HALIFAX -- An investigation into a "significant" cyberattack in Saint John last fall has found no evidence that personal information was breached.

However, because it is not a guarantee, city officials are still advising residents to keep an eye on their financial records for suspicious activity.

"The absence of evidence does not mean there's evidence of absence," said Dominic Vogel, a cybersecurity expert. "It's a bit of a tongue-twister but it means even though you can't find a smoking gun, doesn't mean there's no smoking gun."

On Nov. 15, 2020, the City of Saint John made a Facebook post warning the public of the cyberattack. They also advised that, due to the attack, all city Information Technology Systems were being shut down until further notice, including parking enforcement, building permits, and online payments.

The city has since revealed their I.T. system was impacted by a ransomware attack.

Hackers launch ransomware attacks by infecting computers with software and often demand money in exchange for the attack to end.

In January, John Collin, the city manager for Saint John, said the attack deeply penetrated the city's I.T. system, making it more cost effective to rebuild the network rather than repair it.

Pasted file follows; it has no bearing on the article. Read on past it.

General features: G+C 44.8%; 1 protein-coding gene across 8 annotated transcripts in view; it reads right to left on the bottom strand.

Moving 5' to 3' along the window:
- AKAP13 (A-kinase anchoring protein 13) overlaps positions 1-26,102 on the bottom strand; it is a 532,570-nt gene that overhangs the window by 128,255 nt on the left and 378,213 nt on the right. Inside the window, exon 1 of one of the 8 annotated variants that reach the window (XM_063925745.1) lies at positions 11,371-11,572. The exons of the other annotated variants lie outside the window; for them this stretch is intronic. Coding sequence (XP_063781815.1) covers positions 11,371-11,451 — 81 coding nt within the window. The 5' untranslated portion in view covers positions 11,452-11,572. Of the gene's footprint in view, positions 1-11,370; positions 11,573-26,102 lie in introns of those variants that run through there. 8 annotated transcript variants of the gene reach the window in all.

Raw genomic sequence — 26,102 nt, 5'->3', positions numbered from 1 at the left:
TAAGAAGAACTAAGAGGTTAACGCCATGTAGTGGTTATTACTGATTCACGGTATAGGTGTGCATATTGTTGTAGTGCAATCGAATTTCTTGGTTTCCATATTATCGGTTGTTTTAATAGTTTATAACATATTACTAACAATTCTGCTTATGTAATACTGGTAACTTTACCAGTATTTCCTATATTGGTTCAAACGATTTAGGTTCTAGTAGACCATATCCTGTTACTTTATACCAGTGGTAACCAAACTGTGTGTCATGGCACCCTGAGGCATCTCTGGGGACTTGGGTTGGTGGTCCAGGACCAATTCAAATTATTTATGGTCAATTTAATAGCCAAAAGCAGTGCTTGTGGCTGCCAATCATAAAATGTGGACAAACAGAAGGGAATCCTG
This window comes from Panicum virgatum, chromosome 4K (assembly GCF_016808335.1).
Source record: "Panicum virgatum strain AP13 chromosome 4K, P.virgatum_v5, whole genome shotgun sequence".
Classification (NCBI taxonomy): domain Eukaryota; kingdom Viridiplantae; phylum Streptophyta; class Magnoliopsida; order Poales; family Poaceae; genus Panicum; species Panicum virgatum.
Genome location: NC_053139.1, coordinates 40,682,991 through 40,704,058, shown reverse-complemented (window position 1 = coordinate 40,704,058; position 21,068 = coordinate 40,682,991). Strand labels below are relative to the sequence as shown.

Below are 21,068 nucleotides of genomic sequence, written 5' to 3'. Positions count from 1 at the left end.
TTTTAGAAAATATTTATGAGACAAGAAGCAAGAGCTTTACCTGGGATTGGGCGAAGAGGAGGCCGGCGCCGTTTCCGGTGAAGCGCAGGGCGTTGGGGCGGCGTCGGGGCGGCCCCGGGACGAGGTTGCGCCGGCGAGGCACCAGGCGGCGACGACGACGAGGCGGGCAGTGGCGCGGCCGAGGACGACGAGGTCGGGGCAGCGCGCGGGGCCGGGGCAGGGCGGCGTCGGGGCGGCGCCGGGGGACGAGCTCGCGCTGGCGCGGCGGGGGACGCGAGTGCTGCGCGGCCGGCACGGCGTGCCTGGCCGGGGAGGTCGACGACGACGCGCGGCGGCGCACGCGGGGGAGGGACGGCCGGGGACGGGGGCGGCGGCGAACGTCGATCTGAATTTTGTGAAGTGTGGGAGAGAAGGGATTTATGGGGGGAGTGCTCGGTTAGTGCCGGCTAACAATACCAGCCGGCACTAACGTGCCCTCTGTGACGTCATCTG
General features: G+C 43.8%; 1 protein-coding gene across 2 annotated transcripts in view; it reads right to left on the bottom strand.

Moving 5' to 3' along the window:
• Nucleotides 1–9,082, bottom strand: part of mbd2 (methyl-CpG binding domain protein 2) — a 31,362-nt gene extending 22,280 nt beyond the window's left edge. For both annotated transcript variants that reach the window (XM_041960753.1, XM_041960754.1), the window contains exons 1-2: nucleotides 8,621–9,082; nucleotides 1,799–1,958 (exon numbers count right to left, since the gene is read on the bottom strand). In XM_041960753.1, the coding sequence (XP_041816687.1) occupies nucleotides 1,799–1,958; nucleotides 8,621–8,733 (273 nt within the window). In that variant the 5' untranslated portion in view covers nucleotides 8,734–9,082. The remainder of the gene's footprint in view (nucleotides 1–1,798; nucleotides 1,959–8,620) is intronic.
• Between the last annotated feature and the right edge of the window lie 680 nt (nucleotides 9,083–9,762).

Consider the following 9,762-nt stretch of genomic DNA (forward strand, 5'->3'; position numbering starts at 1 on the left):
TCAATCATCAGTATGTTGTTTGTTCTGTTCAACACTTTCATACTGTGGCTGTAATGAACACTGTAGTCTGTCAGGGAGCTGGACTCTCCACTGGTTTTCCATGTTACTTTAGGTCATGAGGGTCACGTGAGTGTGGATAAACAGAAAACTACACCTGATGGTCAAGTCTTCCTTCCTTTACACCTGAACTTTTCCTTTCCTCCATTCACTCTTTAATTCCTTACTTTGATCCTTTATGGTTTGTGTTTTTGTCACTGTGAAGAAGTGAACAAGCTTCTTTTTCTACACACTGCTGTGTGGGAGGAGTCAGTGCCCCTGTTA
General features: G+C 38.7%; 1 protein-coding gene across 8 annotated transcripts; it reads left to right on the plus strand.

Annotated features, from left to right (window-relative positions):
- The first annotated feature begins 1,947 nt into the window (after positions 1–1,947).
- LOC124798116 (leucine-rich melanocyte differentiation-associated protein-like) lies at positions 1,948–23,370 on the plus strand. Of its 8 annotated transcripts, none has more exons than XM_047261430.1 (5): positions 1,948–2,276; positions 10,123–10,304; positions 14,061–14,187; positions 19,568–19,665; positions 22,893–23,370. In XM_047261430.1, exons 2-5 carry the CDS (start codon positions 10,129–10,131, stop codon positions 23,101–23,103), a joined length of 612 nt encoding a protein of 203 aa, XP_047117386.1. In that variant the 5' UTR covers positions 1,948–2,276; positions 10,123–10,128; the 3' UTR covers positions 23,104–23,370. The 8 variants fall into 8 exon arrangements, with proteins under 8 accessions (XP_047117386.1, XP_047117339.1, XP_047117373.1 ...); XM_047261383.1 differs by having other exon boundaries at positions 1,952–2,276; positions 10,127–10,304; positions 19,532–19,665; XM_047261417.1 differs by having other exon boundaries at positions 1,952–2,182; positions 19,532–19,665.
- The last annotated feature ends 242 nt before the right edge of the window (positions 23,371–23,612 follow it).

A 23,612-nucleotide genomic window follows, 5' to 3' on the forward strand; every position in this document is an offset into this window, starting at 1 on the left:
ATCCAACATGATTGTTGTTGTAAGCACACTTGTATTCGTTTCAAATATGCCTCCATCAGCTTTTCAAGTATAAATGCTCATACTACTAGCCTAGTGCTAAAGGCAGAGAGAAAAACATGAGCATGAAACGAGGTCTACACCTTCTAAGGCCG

He also confirmed no ransom was paid as a result of the attack.

The city predicts the new I.T. system, which is currently being rebuilt from scratch, could take until spring to be completed.

"The real world example is, think about your house. If your house was gutted by a fire, for those who come back in, do we rebuild the structure or is it just too wrought with safety concerns," said Vogel.

One cybersecurity expert says, while the city handled the attack well, communication needs to be improved.

"We really don't know much about the story, just pieces... But we can't connect the dots of how it happened, and that's kind of the question right now," said Richard Rogerson, a cybersecurity expert.

Cybersecurity experts say the situation in Saint John is a chance for others to learn how to better protect themselves from the seriousness of cybersecurity threats.

This week, the city unveiled their new website, three months after the cyberattack took it down.